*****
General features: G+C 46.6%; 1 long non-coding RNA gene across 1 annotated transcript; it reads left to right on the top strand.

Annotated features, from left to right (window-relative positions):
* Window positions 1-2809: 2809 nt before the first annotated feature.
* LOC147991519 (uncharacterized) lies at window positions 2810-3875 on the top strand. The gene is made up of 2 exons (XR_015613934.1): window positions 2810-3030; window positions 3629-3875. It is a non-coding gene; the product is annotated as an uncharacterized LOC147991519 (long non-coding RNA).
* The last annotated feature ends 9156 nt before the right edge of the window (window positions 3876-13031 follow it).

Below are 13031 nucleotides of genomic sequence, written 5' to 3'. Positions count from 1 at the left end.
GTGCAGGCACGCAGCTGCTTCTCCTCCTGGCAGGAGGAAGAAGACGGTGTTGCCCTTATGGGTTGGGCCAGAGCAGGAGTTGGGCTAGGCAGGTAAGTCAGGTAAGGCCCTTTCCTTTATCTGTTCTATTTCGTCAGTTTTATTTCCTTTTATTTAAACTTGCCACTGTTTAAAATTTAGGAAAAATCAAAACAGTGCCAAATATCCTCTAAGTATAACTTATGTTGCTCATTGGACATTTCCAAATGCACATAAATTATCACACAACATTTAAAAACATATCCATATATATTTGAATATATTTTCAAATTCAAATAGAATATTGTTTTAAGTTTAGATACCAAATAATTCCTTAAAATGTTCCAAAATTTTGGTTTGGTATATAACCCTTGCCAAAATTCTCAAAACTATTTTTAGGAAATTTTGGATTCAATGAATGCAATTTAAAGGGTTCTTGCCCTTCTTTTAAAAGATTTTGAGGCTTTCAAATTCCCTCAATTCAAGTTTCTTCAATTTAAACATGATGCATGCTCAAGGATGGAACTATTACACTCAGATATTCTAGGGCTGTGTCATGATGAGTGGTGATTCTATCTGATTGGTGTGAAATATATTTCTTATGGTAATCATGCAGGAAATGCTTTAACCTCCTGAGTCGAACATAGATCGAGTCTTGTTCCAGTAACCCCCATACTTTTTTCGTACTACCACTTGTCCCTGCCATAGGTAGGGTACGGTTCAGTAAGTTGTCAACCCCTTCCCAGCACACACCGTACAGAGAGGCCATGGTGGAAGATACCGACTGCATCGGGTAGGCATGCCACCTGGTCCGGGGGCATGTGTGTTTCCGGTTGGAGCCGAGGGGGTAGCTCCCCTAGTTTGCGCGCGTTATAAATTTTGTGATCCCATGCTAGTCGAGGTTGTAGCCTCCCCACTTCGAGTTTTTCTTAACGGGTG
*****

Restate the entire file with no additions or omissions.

General features: G+C 46.6%; 1 long non-coding RNA gene across 1 annotated transcript; it reads left to right on the top strand.

Annotated features, from left to right (window-relative positions):
* Window positions 1-2809: 2809 nt before the first annotated feature.
* LOC147991519 (uncharacterized) lies at window positions 2810-3875 on the top strand. The gene is made up of 2 exons (XR_015613934.1): window positions 2810-3030; window positions 3629-3875. It is a non-coding gene; the product is annotated as an uncharacterized LOC147991519 (long non-coding RNA).
* The last annotated feature ends 9156 nt before the right edge of the window (window positions 3876-13031 follow it).

Below are 13031 nucleotides of genomic sequence, written 5' to 3'. Positions count from 1 at the left end.
GTGCAGGCACGCAGCTGCTTCTCCTCCTGGCAGGAGGAAGAAGACGGTGTTGCCCTTATGGGTTGGGCCAGAGCAGGAGTTGGGCTAGGCAGGTAAGTCAGGTAAGGCCCTTTCCTTTATCTGTTCTATTTCGTCAGTTTTATTTCCTTTTATTTAAACTTGCCACTGTTTAAAATTTAGGAAAAATCAAAACAGTGCCAAATATCCTCTAAGTATAACTTATGTTGCTCATTGGACATTTCCAAATGCACATAAATTATCACACAACATTTAAAAACATATCCATATATATTTGAATATATTTTCAAATTCAAATAGAATATTGTTTTAAGTTTAGATACCAAATAATTCCTTAAAATGTTCCAAAATTTTGGTTTGGTATATAACCCTTGCCAAAATTCTCAAAACTATTTTTAGGAAATTTTGGATTCAATGAATGCAATTTAAAGGGTTCTTGCCCTTCTTTTAAAAGATTTTGAGGCTTTCAAATTCCCTCAATTCAAGTTTCTTCAATTTAAACATGATGCATGCTCAAGGATGGAACTATTACACTCAGATATTCTAGGGCTGTGTCATGATGAGTGGTGATTCTATCTGATTGGTGTGAAATATATTTCTTATGGTAATCATGCAGGAAATGCTTTAACCTCCTGAGTCGAACATAGATCGAGTCTTGTTCCAGTAACCCCCATACTTTTTTCGTACTACCACTTGTCCCTGCCATAGGTAGGGTACGGTTCAGTAAGTTGTCAACCCCTTCCCAGCACACACCGTACAGAGAGGCCATGGTGGAAGATACCGACTGCATCGGGTAGGCATGCCACCTGGTCCGGGGGCATGTGTGTTTCCGGTTGGAGCCGAGGGGGTAGCTCCCCTAGTTTGCGCGCGTTATAAATTTTGTGATCCCATGCTAGTCGAGGTTGTAGCCTCCCCACTTCGAGTTTTTCTTAACGGGTG